What was the position of Vijayanagar Kingdom after Ramadeva?

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The younger brother of the traitor Jaggaraya kept on the struggle for the throne for sometime but after the death of the putative son of Venkata II in 1619, he made overtures for peace and married his daughter to Ramadeva.

But his also led to hostility between him and the party led by Yachana. The nayakas of Madura and Jinji asserted their independence while the Sultan of Bijapur annexed Kurnool. Ramadeva died at the age of 25 probably without any issue and was succeeded by Peda Venkata, grandson of Rama Raya.

Peda Venkata was able to win over the allegiance of the chiefs of Madura, Mysore and Kalahasti. He was, however, confronted with the Sultans of Golkonda and Bijapur, both of whom tried to extend their dominions at the cost of the Vijayanagar kingdom.

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He could only save his territories by paying huge amount of money to Adil Shah and some territory to Qutb Shah. He made the grant of Kowl to English factories in 1639 with permission to build a fort at Madraspatnam.

It was later on developed and came to be known as Fort St. George. Venkata passed away on 10 October, 1642 and was succeeded by his nephew Sri Ranga, the last ruler of the Vijayanagar Empire.

Sri Ranga, the last of the Vijayanagar rulers had to face internal and external foes. Sultans of Golkonda and Bijapur were determined to extinguish the last vestiges of the Hindu rule in the South. Sri Ranga did not command the support and help of even nobles and provincial governors.

His efforts to discipline the nayakas of Madura, Tanjore and Jinji ended in failure. The nayaka of Tanjore did support him for sometimes and he was able to push back Abdullah Qutb Shah of Golkonda who had been invited by Tirumala of Tanjore and recovered Udayagiri.

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In the second invasion, the Golkonda forces were again routed in 1644. In 1645, however, the three nayaks joined hands together and defeated Sri Ranga. It encouraged Bijapure and Golkonda who invaded Vijayanagar.

Sri Ranga had to sue for peace and pay huge indemnity. The nayaks now realized the consequences of their selfish policy and resolved to help their sovereign to maintain the independence of their land. But the Tirumala Nayaka of Madura broke his pledged word and invited Sultan of Bijapur to help him in the conquest of Jinji.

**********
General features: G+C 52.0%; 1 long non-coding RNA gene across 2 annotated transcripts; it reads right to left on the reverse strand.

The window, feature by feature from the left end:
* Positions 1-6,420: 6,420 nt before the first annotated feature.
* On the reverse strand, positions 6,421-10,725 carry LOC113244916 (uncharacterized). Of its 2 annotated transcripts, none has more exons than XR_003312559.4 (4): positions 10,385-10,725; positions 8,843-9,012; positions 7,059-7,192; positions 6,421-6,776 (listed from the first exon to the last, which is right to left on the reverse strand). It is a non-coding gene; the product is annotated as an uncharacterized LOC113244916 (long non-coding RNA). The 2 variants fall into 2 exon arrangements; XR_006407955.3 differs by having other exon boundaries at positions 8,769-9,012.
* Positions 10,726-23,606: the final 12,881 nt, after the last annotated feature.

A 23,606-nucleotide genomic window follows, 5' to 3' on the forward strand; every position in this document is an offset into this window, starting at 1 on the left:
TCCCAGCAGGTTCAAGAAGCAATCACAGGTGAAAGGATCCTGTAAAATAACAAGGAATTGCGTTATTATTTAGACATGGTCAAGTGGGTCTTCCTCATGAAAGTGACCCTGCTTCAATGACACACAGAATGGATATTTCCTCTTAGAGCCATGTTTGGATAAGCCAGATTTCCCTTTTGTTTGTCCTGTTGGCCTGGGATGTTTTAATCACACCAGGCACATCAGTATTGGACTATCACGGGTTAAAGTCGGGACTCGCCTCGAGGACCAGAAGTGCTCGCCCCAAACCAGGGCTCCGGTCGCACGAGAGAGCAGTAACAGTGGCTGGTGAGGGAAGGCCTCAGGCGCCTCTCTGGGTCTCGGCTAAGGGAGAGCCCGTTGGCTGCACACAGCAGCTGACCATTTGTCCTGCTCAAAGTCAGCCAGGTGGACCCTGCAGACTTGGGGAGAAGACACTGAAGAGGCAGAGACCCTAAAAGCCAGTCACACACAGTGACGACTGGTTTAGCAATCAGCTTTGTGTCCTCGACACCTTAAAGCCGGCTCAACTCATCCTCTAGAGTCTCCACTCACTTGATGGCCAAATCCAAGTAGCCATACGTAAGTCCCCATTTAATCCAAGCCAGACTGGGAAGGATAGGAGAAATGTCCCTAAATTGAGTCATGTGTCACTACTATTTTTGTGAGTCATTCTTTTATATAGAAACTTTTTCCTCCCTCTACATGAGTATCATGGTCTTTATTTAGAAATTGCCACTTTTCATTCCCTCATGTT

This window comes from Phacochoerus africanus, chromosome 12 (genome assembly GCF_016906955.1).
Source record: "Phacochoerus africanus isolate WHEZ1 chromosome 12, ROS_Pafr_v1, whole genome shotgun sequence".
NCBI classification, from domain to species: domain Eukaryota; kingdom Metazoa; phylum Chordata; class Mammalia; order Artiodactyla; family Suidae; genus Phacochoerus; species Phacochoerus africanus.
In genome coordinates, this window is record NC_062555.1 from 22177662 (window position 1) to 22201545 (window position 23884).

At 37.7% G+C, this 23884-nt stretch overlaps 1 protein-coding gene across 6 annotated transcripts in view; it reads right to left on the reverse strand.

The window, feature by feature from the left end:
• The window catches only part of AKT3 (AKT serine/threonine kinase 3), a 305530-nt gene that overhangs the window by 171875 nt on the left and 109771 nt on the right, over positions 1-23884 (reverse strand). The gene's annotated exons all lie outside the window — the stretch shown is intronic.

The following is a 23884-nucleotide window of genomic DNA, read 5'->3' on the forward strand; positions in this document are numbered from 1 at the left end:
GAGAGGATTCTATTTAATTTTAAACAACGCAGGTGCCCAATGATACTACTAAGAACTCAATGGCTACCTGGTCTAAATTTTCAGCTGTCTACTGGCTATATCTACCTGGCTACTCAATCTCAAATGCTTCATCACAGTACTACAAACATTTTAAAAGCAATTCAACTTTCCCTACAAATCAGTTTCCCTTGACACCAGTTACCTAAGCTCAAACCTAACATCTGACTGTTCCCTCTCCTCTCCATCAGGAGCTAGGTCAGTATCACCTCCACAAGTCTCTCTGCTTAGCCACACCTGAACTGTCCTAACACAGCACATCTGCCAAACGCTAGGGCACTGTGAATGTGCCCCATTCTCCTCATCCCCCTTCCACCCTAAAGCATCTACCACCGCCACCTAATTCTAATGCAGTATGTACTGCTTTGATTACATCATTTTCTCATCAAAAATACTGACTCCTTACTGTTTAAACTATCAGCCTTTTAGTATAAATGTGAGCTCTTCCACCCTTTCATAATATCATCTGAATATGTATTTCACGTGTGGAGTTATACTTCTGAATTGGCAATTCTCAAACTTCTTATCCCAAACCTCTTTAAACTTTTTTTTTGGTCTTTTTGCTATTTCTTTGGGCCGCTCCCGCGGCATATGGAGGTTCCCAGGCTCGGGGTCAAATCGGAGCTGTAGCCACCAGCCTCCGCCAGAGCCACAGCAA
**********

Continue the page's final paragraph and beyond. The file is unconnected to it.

To his utter dismay, both the Sultans of Goldkonda and Bijapur came to an understanding by which Jinji was annexed by Bijapur in 1649. “This folly ultimately paved the way for the complete ruin of Vijayanagar Empire and the impositon of foreign domination over the sourth”.

After taking over Jinji, the Muslim armies captured most part of South India, deprived Sri Ranga of his small possessions and imposed heavy fines on the two nayaks. But Sri Ranga still did not lose heart and waited for a suitable opportunity to recover the lost territories.

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The departure of Mir Jumla from the South to take up service with the Mughal Emperor provided him with an opportunity. With the cooperation of the chiefs of Mysore and Ikkeri, he captured most part of Karnatak, but the traitor Tirumala Nayaka could not stand the revival of the Vijayanagar Empire.

He again appealed to Sultans of Bijapur and Golkonda who despatched their armies and recaptured Karnatak. Sri Ranga retired to Belur where he seemed to have retained some semblance of authority till 1678.

Thus the great Vijayanagar Empire met its doom due to the intrigues and selfish designs of her own sons. Its disintegration led to scramble for power by the various chiefs. They carried on wars with each other which ended in their own ruin. The ruler of Ikkeri invaded Mysore (1661), the latter in turn attacked Madura (1670), and annexed some parts of its territory, and Madura occupied a part of Tanjore.

These internal strifes only hastened the disintegration and subjugation of the southern Hindu states by their powerful neighbours- the Adil Shahi and the Qutb Shahis-which too ultimately fell a prey to the mighty Mughal Empire. Ekoji, a brother of Shivaji, who was in the service of Adil Shah expelled the officers of Madura from Tanjore and established the Maratha dynasty.

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Shivaji also conquered some parts of Karnatak then under the occupation of Bijapur and appointed his vicerory with headquarters at Jinji to administer them. By 1686-87, Aurangzeb was able to conquer the Adil Shahis and Qutb Shahi states of Deccan and was, therefore, anxious to annex their dominions which were held by various rajas.

Raja Ram, the second son of Shivaji, had established himself at Jinji. He tried to organize a confederacy of the Hindu rajas to oppose this attempt but their internal feuds foiled his attempts and finally he had to leave Jinji and his friend and ally the Raja of Tanjore accepted Mughal suzerainty.

The Mughals appointed a viceroy known as ‘Nawab of Arcot’ to administer Karnatak. Some years later ‘Chanda Sahib’, a general of the Nawab occupied Trichinopoly and Madura. Only Mysore managed to survive “after passing through various vicissitudes of fortune.” as a relic of the once glorious empire of Vijayanagar till its merger in the Indian Union.

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